US joins international cybersecurity partnership

The private-public partnership has various countries working with tech firms.

France's President Emmanuel Macron greets U.S. Vice President Kamala Harris before a bilateral meeting at Elysee Palace in Paris France, November 10, 2021. (Sarahbeth Maney/Pool via REUTERS)

The Biden administration wants to bolster the United States' collaboration on cybersecurity, and that includes forming key partnerships. As Axios reports, Vice President Kamala Harris has revealed the White House will back the Paris Call for Trust and Security in Cyberspace. The voluntary agreement will see the US work with other countries and hundreds of companies (including Google and Microsoft) to both foster an open internet and strive for better internet security through common goals and laws.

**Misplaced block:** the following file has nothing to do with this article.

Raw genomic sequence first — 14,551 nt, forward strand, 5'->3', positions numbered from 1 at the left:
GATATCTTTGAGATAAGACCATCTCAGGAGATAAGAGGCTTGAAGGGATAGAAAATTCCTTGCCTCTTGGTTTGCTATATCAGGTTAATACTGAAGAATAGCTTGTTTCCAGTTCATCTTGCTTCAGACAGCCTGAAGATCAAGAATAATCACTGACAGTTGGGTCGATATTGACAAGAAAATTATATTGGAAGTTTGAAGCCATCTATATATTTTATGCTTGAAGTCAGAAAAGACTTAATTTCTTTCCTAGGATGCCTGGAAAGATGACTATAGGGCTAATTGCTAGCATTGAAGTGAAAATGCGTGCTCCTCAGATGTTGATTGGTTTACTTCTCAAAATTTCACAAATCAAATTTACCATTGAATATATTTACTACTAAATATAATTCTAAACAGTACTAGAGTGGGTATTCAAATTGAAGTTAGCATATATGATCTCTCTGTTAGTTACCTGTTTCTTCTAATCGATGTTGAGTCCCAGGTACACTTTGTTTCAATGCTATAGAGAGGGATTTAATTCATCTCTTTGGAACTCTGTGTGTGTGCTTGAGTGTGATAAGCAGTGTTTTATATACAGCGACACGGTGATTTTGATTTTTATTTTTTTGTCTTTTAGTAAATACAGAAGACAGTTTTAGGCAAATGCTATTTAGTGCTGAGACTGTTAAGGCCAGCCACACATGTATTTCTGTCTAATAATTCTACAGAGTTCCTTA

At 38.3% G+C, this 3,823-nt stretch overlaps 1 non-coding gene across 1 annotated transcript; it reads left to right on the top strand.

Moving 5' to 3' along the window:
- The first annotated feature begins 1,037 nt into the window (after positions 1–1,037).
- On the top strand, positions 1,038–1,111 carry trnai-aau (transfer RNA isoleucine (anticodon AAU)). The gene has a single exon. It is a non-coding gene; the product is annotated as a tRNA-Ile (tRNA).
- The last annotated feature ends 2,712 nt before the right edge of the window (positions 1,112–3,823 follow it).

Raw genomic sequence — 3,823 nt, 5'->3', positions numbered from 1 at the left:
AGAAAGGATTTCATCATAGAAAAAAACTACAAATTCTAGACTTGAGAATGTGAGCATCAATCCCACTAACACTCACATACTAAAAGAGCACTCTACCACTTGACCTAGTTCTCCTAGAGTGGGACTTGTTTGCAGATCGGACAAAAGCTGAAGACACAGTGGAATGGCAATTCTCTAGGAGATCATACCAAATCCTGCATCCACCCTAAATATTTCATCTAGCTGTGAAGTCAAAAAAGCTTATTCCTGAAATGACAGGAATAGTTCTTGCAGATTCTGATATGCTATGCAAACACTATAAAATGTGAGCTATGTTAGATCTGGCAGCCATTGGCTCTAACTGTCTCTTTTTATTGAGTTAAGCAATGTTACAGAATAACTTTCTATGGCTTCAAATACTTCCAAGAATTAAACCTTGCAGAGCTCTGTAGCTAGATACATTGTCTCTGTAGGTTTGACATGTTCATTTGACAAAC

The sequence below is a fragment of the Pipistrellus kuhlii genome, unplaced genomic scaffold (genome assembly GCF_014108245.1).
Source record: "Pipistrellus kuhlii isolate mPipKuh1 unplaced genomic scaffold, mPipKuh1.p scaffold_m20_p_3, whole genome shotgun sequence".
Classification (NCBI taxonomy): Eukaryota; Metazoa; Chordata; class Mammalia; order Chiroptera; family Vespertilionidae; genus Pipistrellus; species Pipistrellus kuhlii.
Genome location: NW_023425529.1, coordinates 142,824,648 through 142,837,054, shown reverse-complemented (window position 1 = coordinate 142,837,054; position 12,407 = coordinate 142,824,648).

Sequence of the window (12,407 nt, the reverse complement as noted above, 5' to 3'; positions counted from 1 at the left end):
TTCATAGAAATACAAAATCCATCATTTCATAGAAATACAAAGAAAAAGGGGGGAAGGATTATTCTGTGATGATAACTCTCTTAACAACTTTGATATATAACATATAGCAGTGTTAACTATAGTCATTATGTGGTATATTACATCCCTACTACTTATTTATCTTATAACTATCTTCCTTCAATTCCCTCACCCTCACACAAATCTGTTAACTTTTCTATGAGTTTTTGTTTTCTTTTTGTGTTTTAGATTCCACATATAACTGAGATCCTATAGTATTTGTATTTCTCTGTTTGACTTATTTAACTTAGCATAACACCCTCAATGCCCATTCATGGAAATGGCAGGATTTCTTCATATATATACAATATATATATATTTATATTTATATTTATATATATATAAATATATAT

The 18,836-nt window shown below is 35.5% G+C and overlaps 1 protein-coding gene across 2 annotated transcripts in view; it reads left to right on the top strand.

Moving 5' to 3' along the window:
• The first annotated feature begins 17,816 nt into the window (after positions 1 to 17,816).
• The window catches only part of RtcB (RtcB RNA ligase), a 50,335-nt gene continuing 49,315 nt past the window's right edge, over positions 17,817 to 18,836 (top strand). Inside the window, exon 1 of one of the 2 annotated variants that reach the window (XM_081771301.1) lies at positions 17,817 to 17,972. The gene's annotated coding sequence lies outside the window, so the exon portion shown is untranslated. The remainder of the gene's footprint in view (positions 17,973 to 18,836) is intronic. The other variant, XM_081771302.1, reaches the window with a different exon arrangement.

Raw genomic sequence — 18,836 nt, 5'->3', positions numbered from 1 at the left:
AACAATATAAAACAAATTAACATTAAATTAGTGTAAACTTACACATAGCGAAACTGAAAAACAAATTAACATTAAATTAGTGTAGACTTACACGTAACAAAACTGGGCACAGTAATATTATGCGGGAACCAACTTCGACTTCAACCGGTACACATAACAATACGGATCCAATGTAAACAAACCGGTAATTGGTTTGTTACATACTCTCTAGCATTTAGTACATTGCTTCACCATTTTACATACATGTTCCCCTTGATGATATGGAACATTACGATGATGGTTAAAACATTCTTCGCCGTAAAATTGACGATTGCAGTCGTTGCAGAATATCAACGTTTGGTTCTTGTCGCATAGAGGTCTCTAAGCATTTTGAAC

This came on top of existing cooperation, including joint efforts to hold countries accountable for harboring online criminals, a long-awaited revamp of NATO cybersecurity policy and an anti-ransomware alliance formed in October. The State Department is also establishing a Bureau of Cyberspace and Digital Policy that will tackle cybersecurity and other technology issues.

The move contrasts sharply with the Trump administration's stance. The US refused to sign the Paris Call in 2018, joining countries like China, Iran and Russia. While the previous White House did boost some cybersecurity efforts, critics accused it of a soft approach in other areas. Trump at one point incorrectly claimed Russia had stopped cyberattacks against the US.

The decision won't necessarily transform security. Wired noted the Paris Call didn't legally bind anyone to honor the agreement's values. This does, however, signal intent — the US wants to show that it will help international cybersecurity initiatives, however well they work in practice.